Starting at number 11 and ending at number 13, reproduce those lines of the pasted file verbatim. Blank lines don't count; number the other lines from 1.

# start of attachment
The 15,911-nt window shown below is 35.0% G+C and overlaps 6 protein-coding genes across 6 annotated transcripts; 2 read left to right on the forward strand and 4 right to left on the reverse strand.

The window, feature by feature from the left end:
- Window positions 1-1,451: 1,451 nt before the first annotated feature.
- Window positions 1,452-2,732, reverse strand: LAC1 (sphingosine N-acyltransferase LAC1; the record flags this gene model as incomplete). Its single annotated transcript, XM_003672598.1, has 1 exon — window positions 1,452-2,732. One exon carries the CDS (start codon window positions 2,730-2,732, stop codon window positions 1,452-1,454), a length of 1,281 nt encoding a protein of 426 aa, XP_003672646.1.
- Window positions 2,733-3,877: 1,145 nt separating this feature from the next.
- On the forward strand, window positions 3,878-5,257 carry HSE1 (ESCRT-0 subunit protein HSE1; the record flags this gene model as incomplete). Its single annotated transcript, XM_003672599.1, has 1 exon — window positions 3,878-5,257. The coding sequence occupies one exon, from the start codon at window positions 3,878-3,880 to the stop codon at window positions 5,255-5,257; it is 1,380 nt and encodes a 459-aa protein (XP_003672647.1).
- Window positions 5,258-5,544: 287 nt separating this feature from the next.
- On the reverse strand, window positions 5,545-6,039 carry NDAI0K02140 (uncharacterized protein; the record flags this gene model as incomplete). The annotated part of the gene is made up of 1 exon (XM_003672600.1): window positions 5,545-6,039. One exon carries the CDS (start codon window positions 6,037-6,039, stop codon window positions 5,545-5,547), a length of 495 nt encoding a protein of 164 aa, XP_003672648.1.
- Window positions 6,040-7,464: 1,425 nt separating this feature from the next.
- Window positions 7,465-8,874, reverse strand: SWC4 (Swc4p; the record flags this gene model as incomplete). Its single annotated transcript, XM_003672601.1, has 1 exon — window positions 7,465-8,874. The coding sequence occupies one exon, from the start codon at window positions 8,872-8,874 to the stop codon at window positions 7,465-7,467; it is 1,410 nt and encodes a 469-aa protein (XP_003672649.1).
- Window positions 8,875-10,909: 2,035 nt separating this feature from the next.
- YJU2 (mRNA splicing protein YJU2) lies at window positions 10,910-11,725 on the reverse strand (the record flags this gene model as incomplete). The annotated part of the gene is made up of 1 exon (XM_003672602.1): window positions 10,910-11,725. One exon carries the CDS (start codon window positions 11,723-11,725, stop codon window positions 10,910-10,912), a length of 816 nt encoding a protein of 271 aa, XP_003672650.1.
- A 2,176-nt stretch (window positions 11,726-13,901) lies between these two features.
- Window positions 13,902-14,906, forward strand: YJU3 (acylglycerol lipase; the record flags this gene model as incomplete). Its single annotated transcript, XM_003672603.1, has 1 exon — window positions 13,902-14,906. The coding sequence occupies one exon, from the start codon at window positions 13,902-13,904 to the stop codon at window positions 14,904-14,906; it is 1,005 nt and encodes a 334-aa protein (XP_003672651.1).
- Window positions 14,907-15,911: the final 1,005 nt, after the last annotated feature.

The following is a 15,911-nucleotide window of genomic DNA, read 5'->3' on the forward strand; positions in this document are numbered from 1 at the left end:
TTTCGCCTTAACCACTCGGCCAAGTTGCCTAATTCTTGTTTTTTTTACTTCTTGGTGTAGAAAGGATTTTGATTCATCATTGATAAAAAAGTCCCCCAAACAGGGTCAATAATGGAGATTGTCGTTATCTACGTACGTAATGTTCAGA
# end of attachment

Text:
- Window positions 8,875-10,909: 2,035 nt separating this feature from the next.
- YJU2 (mRNA splicing protein YJU2) lies at window positions 10,910-11,725 on the reverse strand (the record flags this gene model as incomplete). The annotated part of the gene is made up of 1 exon (XM_003672602.1): window positions 10,910-11,725. One exon carries the CDS (start codon window positions 11,723-11,725, stop codon window positions 10,910-10,912), a length of 816 nt encoding a protein of 271 aa, XP_003672650.1.
- A 2,176-nt stretch (window positions 11,726-13,901) lies between these two features.